Prevalence of APD

prevalence of APD in childrenApproximately 5% of school-age children have some type of auditory processing disorder and according to the National Institutes of Health, in children with learning difficulties the prevalence of auditory processing disorder has been found to be 43%. In addition, around 50% of children with dyslexia also have coexisting Auditory Processing Disorder. The true prevalence of Auditory Processing Disorder is most likely greater, however, since children with APD often go undiagnosed or are misdiagnosed as “inattentive,” “ADD” (attention deficit disorder), “ADHD” (attention deficit hyperactivity disorder), “PDD” (pervasive developmental delay), “dyslexic,” “learning disabled,” having “behavior problems,” or a “receptive language disorder.” Or, children may have one of these disorders or delays in addition to APD. It is important to have the right type of intervention in place in order to address the underlying cause of the child’s listening and learning problems. Just because a child passes a hearing test, it does not mean that a  listening problem has been ruled out. Any child who experiences difficulties attending to speech, understanding speech, remembering what has been heard, and/or tolerating noise may benefit from auditory processing testing.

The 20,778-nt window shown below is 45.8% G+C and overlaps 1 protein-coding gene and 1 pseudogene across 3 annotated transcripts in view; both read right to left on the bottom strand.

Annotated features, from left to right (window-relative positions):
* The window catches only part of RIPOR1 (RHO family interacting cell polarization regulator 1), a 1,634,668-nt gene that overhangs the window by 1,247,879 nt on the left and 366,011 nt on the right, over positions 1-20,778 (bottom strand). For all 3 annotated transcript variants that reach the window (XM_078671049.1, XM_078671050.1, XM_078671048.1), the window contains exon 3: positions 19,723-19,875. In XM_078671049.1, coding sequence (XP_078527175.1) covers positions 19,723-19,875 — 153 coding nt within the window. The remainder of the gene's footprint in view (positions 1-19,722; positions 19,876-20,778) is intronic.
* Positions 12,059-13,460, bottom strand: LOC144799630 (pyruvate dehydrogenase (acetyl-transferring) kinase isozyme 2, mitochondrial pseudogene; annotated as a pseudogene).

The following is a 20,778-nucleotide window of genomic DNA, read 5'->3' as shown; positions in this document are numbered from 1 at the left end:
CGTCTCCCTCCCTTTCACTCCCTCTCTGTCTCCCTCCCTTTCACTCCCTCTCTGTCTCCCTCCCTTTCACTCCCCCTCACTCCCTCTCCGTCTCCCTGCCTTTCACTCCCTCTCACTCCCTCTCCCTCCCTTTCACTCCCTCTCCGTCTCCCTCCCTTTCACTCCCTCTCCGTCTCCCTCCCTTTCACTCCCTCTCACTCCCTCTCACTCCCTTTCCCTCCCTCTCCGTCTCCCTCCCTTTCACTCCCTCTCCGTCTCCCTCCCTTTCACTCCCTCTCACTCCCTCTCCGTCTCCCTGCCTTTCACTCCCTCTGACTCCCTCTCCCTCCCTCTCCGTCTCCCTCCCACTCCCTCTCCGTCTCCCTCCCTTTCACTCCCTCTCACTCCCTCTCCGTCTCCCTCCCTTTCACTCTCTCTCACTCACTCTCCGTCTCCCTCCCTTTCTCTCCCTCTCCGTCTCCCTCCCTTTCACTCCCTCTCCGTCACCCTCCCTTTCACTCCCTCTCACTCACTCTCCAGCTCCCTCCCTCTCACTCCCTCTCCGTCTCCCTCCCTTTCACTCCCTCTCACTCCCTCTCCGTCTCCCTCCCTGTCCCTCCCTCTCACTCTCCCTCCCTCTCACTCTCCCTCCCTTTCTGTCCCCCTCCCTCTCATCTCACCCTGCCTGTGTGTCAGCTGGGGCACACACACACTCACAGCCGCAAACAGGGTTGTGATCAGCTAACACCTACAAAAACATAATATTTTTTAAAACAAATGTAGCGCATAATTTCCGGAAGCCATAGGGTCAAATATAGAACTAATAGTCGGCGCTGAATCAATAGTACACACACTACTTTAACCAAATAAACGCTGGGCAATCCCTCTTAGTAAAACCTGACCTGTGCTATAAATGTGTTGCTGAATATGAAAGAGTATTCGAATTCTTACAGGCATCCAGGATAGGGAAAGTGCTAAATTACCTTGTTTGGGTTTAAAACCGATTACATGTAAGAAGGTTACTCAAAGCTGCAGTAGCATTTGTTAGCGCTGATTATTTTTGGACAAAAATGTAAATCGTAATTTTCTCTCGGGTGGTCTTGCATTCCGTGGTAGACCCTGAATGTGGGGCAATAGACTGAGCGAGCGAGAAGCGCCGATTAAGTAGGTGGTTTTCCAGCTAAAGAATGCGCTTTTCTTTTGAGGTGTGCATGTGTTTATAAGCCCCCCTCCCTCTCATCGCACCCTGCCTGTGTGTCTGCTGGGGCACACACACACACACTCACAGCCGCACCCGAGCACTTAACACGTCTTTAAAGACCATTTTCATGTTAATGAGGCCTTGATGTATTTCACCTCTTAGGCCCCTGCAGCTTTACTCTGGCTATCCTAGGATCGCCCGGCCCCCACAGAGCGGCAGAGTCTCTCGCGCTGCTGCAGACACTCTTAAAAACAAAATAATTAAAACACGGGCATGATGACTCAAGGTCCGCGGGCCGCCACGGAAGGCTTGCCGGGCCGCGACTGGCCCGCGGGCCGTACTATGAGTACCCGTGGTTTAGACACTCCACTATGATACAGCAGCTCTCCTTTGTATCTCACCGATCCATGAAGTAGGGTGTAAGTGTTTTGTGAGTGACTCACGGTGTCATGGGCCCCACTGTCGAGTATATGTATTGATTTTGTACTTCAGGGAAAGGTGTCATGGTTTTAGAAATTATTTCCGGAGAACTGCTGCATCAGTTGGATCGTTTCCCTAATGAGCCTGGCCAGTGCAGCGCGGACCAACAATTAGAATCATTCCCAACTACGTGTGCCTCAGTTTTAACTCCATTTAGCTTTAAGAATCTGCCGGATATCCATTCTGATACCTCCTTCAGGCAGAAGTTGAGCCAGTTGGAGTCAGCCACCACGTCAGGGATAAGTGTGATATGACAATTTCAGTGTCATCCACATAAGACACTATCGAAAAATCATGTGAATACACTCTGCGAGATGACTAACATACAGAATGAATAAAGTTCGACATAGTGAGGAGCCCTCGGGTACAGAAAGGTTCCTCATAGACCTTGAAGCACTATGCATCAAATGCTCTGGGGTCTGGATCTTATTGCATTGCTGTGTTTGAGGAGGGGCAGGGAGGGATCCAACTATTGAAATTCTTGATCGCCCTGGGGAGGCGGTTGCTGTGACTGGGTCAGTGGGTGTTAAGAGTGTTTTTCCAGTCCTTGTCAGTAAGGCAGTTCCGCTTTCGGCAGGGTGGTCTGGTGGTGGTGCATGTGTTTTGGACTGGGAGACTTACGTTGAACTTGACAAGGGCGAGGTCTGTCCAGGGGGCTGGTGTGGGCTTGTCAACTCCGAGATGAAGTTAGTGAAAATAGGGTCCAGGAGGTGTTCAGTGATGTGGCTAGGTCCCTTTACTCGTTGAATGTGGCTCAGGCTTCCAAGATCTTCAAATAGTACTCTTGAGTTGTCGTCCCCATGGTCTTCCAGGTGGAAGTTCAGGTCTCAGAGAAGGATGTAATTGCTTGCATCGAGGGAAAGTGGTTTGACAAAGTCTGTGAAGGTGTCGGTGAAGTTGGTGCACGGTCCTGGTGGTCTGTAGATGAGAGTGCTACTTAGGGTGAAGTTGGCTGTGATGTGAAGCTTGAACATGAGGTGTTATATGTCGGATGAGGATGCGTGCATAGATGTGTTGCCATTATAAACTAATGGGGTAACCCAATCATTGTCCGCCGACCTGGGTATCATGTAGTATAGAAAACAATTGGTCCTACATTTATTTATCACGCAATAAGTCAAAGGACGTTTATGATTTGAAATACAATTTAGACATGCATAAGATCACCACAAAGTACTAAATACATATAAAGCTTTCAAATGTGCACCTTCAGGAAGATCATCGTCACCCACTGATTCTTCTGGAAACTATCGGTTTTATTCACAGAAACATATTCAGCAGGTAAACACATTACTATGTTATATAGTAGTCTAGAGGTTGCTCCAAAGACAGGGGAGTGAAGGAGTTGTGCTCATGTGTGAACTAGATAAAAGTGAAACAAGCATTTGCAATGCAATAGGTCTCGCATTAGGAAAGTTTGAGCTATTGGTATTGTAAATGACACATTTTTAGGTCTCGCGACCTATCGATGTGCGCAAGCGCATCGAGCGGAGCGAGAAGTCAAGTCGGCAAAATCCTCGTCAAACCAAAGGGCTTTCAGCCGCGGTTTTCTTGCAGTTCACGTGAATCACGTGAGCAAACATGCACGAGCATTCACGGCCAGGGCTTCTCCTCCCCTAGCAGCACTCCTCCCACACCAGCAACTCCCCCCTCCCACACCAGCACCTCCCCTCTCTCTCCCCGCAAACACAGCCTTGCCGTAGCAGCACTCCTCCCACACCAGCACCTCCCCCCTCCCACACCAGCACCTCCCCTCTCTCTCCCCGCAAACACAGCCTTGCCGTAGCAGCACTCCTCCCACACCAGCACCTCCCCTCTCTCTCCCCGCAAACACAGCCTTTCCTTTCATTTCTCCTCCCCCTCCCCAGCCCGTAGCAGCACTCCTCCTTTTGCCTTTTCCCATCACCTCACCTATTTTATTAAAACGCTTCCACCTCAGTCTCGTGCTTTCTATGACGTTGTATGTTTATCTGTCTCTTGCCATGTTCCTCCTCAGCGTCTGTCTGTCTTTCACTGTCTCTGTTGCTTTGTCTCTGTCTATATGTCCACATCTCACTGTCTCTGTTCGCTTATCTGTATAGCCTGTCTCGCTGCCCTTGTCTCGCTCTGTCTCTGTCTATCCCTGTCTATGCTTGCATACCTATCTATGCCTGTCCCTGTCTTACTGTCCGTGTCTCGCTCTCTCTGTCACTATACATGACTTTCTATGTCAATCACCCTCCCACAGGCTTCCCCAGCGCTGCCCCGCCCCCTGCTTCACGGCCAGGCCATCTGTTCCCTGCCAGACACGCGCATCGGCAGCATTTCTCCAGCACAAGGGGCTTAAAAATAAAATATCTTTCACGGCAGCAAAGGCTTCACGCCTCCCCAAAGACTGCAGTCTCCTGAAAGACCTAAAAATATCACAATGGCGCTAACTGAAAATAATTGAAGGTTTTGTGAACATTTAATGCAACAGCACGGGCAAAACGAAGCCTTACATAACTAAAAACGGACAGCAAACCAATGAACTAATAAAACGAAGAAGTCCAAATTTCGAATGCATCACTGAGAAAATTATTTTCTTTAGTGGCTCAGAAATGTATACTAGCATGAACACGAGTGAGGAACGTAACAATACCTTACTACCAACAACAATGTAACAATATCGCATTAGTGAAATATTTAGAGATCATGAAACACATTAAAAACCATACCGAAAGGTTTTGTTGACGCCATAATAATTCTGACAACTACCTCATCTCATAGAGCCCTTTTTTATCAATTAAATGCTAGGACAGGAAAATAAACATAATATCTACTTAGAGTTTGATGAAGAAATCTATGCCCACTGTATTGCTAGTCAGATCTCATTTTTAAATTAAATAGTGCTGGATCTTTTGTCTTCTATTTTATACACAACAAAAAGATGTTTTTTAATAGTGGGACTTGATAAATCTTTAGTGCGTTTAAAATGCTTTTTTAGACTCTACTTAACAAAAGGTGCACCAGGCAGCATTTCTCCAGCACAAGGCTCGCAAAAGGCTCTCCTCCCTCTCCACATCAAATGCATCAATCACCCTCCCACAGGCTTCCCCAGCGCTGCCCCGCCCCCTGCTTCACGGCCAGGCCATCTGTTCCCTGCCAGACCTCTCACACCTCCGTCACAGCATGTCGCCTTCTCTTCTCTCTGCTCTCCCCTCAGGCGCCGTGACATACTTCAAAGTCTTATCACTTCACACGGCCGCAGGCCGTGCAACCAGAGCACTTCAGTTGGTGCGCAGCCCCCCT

• Up to 43% of Children with Learning Difficulties Have Auditory Processing Disorder (APD)
  • 25% of Children with Learning Difficulties Have APD and Dyslexia
  • Auditory Processing Center, LLC
    541 Highway 80 West
    Suite C
    Clinton, MS 39056
    Phone: (601) 488-4189
    Fax: (601) 488-4888